‘Self-taught student of the tweed tradition weaving all-wool garments in landscape abstractions on a wooden loom, with earthen, ethical yarns.
Hailing from Dartmoor and chasing the spirit of the Celtic corners in knotted cowls (~£150), tasselled scarves (~£190), generous shawls (~£350), wholesome blankets (£400-£1600) and sturdy rugs (£800-£1800): functional poetry that brings the outdoors in, and lasts a lifetime.
Plain weave shows off the character of local and native breed wool for striking, simple cloth; or straightforward diagonal twill makes a shot effect in cushioned fabric with good drape. Neat hand-stitching and decorative knotting ensure a polished finish.
Mine is slow cloth made meticulously by hand using lowest-carbon tools and methods – an heirloom fabric and a political statement both.’
This is the blurb and these are the photos that won me a place in the highly selective #digitalcraftfestival on March 26-28th. This is normally a physical event with gourmet food and gypsy swing in Bovey Tracey, Cheltenham or Bath, England. However, this year 150 very fine professional makers from across the globe will be talking, listening, demonstrating and running craft workshops online. Here’s my These Isles profile: https://www.digitalcraftfestival.co.uk/These-Isles/Exhibitor/
I may also host some Zoom sessions over the three days, which will be just like a physical craft fair: I will be at my stall at preset times and anyone can stop by, say hello and ask questions. My normal Etsy shop will be open alongside, but it will be rearranged to highlight my newest work – that which is currently on the loom (actually I’ve got two looms on the go at once just now; if only I had some elves). It will be nice to see familiar faces, put new faces to old names, and see new names and faces as well, so do come and say hi. I’ll announce my opening hours in my next blog post, as well as on Facebook.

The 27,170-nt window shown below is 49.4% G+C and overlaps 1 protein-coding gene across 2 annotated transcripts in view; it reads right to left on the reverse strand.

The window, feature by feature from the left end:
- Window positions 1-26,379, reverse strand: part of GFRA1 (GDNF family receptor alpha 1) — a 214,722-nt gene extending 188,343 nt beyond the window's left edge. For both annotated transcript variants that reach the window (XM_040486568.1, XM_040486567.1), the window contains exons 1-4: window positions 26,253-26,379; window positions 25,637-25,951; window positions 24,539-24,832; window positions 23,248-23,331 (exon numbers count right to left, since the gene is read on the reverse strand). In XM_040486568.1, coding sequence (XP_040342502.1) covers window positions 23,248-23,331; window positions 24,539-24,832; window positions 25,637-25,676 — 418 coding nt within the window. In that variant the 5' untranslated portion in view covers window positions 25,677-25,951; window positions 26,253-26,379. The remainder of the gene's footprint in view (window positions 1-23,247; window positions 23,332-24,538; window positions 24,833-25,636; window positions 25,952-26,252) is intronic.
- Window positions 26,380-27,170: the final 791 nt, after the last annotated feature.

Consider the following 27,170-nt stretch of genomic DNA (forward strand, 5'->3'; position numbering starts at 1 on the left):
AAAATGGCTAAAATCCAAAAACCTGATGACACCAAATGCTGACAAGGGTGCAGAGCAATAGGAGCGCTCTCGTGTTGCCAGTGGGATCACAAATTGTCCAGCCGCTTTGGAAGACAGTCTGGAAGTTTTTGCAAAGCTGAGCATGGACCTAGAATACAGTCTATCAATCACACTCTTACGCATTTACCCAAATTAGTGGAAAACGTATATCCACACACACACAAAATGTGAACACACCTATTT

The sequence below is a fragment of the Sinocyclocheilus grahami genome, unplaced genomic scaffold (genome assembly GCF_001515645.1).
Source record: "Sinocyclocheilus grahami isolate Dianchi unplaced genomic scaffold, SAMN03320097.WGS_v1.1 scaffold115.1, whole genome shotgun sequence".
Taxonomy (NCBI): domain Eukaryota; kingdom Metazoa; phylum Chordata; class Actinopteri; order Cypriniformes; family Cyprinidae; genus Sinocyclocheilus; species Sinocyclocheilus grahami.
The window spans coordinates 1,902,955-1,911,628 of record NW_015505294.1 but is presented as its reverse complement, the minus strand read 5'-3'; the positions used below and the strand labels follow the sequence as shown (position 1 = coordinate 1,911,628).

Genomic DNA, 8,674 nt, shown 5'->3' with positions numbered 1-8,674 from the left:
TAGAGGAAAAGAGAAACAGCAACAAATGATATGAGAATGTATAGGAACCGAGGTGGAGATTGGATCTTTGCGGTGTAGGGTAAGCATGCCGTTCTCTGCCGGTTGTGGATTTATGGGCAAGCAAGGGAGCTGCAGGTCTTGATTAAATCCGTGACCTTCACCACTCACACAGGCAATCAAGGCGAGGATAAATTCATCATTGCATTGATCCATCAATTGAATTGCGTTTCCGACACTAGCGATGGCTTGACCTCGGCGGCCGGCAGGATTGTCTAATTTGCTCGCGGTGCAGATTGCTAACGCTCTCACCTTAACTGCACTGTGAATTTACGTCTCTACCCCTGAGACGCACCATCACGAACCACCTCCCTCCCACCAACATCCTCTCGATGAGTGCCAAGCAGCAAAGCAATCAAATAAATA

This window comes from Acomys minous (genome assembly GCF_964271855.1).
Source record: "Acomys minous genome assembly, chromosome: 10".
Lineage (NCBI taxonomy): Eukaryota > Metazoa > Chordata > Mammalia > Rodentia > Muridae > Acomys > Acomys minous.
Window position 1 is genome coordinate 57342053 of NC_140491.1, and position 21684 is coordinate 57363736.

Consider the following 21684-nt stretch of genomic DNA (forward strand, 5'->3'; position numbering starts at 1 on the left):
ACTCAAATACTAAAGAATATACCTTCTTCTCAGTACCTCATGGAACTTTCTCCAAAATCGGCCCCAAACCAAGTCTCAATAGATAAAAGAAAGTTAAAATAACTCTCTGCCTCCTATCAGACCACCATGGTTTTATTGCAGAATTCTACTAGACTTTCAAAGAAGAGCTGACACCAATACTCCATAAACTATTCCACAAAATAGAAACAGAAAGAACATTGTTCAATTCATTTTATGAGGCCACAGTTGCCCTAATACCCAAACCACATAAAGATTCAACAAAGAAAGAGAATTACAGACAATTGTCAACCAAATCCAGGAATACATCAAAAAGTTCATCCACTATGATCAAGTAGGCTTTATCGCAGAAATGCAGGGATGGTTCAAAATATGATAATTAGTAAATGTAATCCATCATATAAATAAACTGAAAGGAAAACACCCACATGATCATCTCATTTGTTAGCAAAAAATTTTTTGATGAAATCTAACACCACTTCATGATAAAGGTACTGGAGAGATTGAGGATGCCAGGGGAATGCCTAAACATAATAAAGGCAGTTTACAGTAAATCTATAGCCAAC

I’ve a few more really exciting news items to share with you, at least two of them relating to this event, but I will save those for my next blog posts, to appear in the next ten days or so.
Meantime back to that blurb, and especially ‘a political statement’: I constantly have to re-articulate the political complexities of craft economics. I first wrote about it in depth here, but here is that political statement a nutshell:
To buy one expensive-feeling, handmade garment in support of a local artisan instead of spending the same money on, say, two transcontinental garments or five fast fashion imports, is to say YES to sustainability and NO to the race to the bottom. YES to an economics of integrity and NO to an economics of exploitation. YES to local resilience and NO to infinite growth. YES to hand-powered craft and NO to the production line machine!
The problem? Our trickle-up monetary system creates artificial scarcity among most of us so that we can barely spare the money for each other’s labour when our neighbour needs the same high wage to live on as we do in our costly ‘rich’ countries. So our neighbour’s prices feel unaffordably high while the Bangladeshi collapsing-factory worker – or even the Leicester Covid-ridden-factory worker – receives a pittance per hour which undercuts our neighbour’s ethical business. (Get the Bangladeshi or Leicester worker OUT of the collapsing or Covid-ridden factory and back onto a plot of land of their own, I say, where the land will be a far better guardian than their boss or his financiers.)
The other problem? Our currrent monetary system does not allow for a steady state economics, instead compelling ad nauseum consumerism. Without growth, typically a business goes bust.
The solution? A different monetary system. You know I’m working on it.
Meantime I invite you to buy one expensive-feeling, handmade garment in support of a (relatively) local artisan instead of spending the same money on cheaper, dirtier imports.
For craft not for profit, see you March 26-28th!